December 19, 2014
The following is our summary of the Supreme Court’s actions on petitions for review in civil cases from the Court’s conference on Wednesday, December 17, 2014. The summary includes those civil cases in which (1) review has been granted, (2) review has been denied but one or more justices has voted for review, or (3) the Court has ordered depublished an opinion of the Court of Appeal.
Raceway Ford Cases, S222211—Review Granted—December 17, 2014
This case presents the following issues: (1) Does the inclusion of inapplicable smog check and smog certification fees in an automobile purchase contract violate the Automobile Sales Finance Act (ASFA) (Civ. Code, § 2981 et seq.)? (2) Does backdating a second or subsequent finance agreement for the purchase of a vehicle to the date of the first finance agreement violate the ASFA?
Auto purchasers brought an action against an automobile dealership under the ASFA, the Unfair Competition Law (UCL), and the Consumers Legal Remedies Act (CLRA). After a bench trial, the trial court entered judgment in favor of one purchaser on a fraud claim but in favor of the defendant dealership on all other claims. The court later withdrew its decision and entered judgment for the purchasers on their backdated contract claims. The Court of Appeal granted the defendant dealership’s petition for a writ of mandate. The trial court then vacated it its prior judgment, entered judgment for the dealership, and awarded it fees and costs. The plaintiff car buyers appealed and the defendant dealership cross-appealed.
In a published opinion, Raceway Ford Cases (2014) 229 Cal.App.4th 1119, the Court of Appeal, Fourth Appellate District, Division Two, reversed the trial court’s ruling with respect to the plaintiffs’ “backdating” claims and remanded for further proceedings. The key determination in the plaintiffs’ backdating cause of action is defining the appropriate start-date of the term used for calculating the annual percentage rate of the second contract’s credit transaction. The Court of Appeal held the trial court overlooked a key distinction in this determination and thus erred in categorically ruling in the defendant’s favor.
Under the Federal Reserve Board’s Regulation Z, which implements the federal Truth in Lending Act (TILA) (15 U.S.C.A. § 1601 et seq.; 12 C.F.R. § 226.1 et seq.), a transaction is consummated when the consumer becomes contractually obligated on a credit transaction—this event is distinct from when the consumer becomes obligated by the purchase of the vehicle. Accordingly, “the two obligations are analytically separate . . . no matter whether they coincide or not.” Here, the trial court conflated these two occurrences by assuming the appropriate start-date coincided with the date of sale. However, under Regulation Z’s definition of “consummation,” the appropriate start-date of a subsequent contract is triggered by the consumer’s act of signing that contract. Despite finding the trial court’s ruling on this cause of action in error, the Court of Appeal did not rule in favor of the plaintiffs. This is because it acknowledged that Regulation Z provides certain exceptions and also allows for a small margin of error with respect to a calculation of APR. Consequently, since one of the enumerated exceptions may apply to the plaintiffs’ transactions, and since the defendant’s asserted error might fall within the scope of Regulation Z’s acceptable margin of error, the Court of Appeal remanded for further inquiry.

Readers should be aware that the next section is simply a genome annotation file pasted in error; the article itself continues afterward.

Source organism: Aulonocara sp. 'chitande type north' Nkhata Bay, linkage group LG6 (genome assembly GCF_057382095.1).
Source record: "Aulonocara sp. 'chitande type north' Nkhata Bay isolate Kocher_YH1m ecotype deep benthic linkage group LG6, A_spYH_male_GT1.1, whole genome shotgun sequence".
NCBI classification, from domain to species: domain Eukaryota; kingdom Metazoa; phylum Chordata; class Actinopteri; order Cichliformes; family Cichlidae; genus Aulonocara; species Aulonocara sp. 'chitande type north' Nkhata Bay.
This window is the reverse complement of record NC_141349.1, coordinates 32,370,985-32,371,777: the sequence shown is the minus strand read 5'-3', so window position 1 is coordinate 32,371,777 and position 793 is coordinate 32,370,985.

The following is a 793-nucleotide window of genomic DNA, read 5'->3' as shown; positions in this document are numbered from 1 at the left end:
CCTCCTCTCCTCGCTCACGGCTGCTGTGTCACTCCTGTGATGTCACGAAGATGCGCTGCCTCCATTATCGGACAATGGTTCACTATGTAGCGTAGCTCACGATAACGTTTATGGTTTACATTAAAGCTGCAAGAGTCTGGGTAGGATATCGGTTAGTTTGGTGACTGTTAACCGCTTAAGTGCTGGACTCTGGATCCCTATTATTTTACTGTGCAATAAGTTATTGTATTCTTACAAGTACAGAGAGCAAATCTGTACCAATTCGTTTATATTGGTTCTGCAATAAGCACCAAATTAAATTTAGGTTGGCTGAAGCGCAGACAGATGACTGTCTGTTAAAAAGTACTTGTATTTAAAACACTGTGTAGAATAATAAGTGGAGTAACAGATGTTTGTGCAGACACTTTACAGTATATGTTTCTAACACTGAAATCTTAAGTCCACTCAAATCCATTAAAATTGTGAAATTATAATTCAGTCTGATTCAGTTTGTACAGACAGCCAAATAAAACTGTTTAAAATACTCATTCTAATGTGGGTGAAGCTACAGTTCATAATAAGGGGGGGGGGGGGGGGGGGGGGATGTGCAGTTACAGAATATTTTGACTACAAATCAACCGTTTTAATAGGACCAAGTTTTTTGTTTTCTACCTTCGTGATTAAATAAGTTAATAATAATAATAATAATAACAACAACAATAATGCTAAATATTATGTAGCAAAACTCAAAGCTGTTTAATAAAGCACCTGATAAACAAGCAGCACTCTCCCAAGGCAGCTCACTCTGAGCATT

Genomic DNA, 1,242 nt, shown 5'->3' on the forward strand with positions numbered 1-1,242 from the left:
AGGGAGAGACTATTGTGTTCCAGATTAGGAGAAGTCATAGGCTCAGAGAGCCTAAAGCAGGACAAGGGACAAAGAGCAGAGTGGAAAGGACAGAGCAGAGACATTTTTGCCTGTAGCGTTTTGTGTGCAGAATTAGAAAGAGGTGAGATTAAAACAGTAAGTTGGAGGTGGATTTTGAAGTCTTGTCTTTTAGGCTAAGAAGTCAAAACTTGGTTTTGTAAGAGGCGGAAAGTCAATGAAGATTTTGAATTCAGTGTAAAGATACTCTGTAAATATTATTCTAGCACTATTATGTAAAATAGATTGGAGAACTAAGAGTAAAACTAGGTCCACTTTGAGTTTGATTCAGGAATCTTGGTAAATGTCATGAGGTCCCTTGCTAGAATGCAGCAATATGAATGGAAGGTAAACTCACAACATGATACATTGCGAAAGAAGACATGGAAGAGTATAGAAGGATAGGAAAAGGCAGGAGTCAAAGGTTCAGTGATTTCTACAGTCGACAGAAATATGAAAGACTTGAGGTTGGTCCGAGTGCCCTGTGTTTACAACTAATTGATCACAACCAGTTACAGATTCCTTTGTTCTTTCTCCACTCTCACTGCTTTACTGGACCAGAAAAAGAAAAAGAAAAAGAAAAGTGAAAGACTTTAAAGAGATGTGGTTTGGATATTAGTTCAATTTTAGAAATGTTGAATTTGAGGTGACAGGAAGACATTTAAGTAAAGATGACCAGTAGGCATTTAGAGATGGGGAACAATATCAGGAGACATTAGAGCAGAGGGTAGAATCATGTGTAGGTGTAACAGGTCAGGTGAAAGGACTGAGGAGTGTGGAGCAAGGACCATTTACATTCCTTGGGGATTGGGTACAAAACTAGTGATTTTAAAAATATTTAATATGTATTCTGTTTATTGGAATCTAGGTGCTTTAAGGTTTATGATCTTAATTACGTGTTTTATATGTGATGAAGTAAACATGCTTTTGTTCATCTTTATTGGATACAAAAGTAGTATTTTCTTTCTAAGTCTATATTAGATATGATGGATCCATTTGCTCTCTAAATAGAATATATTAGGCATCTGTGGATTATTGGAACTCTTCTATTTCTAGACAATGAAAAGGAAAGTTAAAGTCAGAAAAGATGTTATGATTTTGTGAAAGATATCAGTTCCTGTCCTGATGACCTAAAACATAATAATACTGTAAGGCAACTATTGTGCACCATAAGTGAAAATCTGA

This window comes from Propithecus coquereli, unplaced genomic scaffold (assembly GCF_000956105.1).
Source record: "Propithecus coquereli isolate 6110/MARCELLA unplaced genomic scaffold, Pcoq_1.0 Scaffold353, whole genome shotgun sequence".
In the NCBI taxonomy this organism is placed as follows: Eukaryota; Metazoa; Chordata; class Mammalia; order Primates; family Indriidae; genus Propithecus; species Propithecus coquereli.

Second, the Court of Appeal held that even if, on remand, the plaintiffs can successfully establish their backdating cause of action, it is unclear whether they will have a remedy under the ASFA. The plaintiffs argued the court should award damages under Nelson v. Pearson Ford Co. (2010) 186 Cal.App.4th 983, which held that backdating violations between a dealership and buyer contravene both section 2981.9 and subdivision (a) of section 2982 of the ASFA. Nelson held the appropriate remedy for backdating violations is to treat the contract as unenforceable and order the remedies of restitution and rescission. But the Court of Appeal here rejected Nelson on multiple grounds and held neither section 2981.9 nor section 2982 were implicated by such inaccurately disclosed APRs. Given this determination, the court affirmed the trial court’s decision and held the contract should not be rendered unenforceable. In addition, the court rejected the plaintiff’s attempt to recover under the CLRA and the UCL. The court held the plaintiffs (1) could not establish the defendants engaged in any activity proscribed by the CLRA and (2) did not have standing to sue under the UCL.
Finally, with respect to the plaintiffs’ asserted cause of action regarding the erroneous charging of smog fees, the Court of Appeal affirmed the trial court’s ruling in favor of the defendant. The court determined that section 2982, subdivision (a), of the ASFA had not been violated. That provision governs the formalities of contracts, not their substance. Accordingly, even though the defendants erroneously charged the plaintiffs for services not provided, section 2982 was not implicated because the erroneous charges were accurately described and set forth in the contract. Consequently, the plaintiffs’ asserted cause of action under the ASFA failed.
Review Denied (with dissenting justices)